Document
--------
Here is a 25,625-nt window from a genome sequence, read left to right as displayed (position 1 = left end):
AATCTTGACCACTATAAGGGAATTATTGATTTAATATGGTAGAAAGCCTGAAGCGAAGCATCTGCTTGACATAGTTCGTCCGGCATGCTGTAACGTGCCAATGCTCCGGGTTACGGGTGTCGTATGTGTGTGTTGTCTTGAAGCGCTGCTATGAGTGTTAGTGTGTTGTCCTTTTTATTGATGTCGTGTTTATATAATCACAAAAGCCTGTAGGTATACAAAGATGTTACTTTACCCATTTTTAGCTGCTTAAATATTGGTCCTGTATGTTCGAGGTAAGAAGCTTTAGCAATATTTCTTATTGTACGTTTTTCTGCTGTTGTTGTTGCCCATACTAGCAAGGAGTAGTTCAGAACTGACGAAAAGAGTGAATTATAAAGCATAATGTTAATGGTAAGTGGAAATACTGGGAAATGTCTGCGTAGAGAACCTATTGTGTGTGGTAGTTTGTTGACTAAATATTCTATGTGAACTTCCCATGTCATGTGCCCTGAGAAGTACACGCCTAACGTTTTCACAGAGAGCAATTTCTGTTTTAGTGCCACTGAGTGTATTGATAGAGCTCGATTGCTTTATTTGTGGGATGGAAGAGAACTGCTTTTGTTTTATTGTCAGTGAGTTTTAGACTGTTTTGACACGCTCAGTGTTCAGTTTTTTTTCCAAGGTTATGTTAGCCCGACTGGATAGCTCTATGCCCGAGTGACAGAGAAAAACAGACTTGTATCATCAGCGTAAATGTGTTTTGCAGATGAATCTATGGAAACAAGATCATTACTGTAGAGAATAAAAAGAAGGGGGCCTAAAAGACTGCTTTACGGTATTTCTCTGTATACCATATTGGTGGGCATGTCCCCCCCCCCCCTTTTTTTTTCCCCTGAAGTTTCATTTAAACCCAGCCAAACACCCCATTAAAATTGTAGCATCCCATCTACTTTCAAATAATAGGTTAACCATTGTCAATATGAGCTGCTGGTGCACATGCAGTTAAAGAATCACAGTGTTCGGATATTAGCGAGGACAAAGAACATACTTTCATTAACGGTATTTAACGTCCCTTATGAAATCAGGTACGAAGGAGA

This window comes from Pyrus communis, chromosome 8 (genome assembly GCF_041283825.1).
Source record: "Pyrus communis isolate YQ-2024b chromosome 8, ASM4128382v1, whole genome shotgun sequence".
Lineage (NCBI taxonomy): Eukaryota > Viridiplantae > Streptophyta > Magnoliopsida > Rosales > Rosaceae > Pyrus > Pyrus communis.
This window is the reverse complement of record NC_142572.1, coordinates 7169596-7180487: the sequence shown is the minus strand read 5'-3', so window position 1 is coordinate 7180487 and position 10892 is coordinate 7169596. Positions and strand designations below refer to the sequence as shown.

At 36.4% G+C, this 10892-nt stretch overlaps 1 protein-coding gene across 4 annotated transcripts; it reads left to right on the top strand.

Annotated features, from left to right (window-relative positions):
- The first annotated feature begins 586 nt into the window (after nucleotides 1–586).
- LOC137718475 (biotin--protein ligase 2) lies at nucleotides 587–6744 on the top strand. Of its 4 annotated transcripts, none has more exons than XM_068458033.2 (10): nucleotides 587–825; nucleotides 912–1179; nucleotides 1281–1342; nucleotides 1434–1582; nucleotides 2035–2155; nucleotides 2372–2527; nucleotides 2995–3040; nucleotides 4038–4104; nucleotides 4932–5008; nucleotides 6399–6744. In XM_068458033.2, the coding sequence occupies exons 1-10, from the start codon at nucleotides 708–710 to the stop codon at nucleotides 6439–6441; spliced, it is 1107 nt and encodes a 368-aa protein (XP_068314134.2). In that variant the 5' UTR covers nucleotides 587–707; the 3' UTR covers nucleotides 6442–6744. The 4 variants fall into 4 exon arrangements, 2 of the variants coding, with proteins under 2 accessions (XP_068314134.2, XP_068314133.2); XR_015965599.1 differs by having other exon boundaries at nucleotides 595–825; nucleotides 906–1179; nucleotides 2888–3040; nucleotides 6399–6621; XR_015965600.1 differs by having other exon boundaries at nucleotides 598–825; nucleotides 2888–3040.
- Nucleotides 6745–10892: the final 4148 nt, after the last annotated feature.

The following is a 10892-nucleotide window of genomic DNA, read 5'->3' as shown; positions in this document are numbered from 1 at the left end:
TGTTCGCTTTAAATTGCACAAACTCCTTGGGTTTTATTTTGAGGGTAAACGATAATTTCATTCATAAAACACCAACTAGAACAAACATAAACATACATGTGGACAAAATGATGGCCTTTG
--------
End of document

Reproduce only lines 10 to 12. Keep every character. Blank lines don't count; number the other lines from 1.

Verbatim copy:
- LOC137718475 (biotin--protein ligase 2) lies at nucleotides 587–6744 on the top strand. Of its 4 annotated transcripts, none has more exons than XM_068458033.2 (10): nucleotides 587–825; nucleotides 912–1179; nucleotides 1281–1342; nucleotides 1434–1582; nucleotides 2035–2155; nucleotides 2372–2527; nucleotides 2995–3040; nucleotides 4038–4104; nucleotides 4932–5008; nucleotides 6399–6744. In XM_068458033.2, the coding sequence occupies exons 1-10, from the start codon at nucleotides 708–710 to the stop codon at nucleotides 6439–6441; spliced, it is 1107 nt and encodes a 368-aa protein (XP_068314134.2). In that variant the 5' UTR covers nucleotides 587–707; the 3' UTR covers nucleotides 6442–6744. The 4 variants fall into 4 exon arrangements, 2 of the variants coding, with proteins under 2 accessions (XP_068314134.2, XP_068314133.2); XR_015965599.1 differs by having other exon boundaries at nucleotides 595–825; nucleotides 906–1179; nucleotides 2888–3040; nucleotides 6399–6621; XR_015965600.1 differs by having other exon boundaries at nucleotides 598–825; nucleotides 2888–3040.
- Nucleotides 6745–10892: the final 4148 nt, after the last annotated feature.

The following is a 10892-nucleotide window of genomic DNA, read 5'->3' as shown; positions in this document are numbered from 1 at the left end: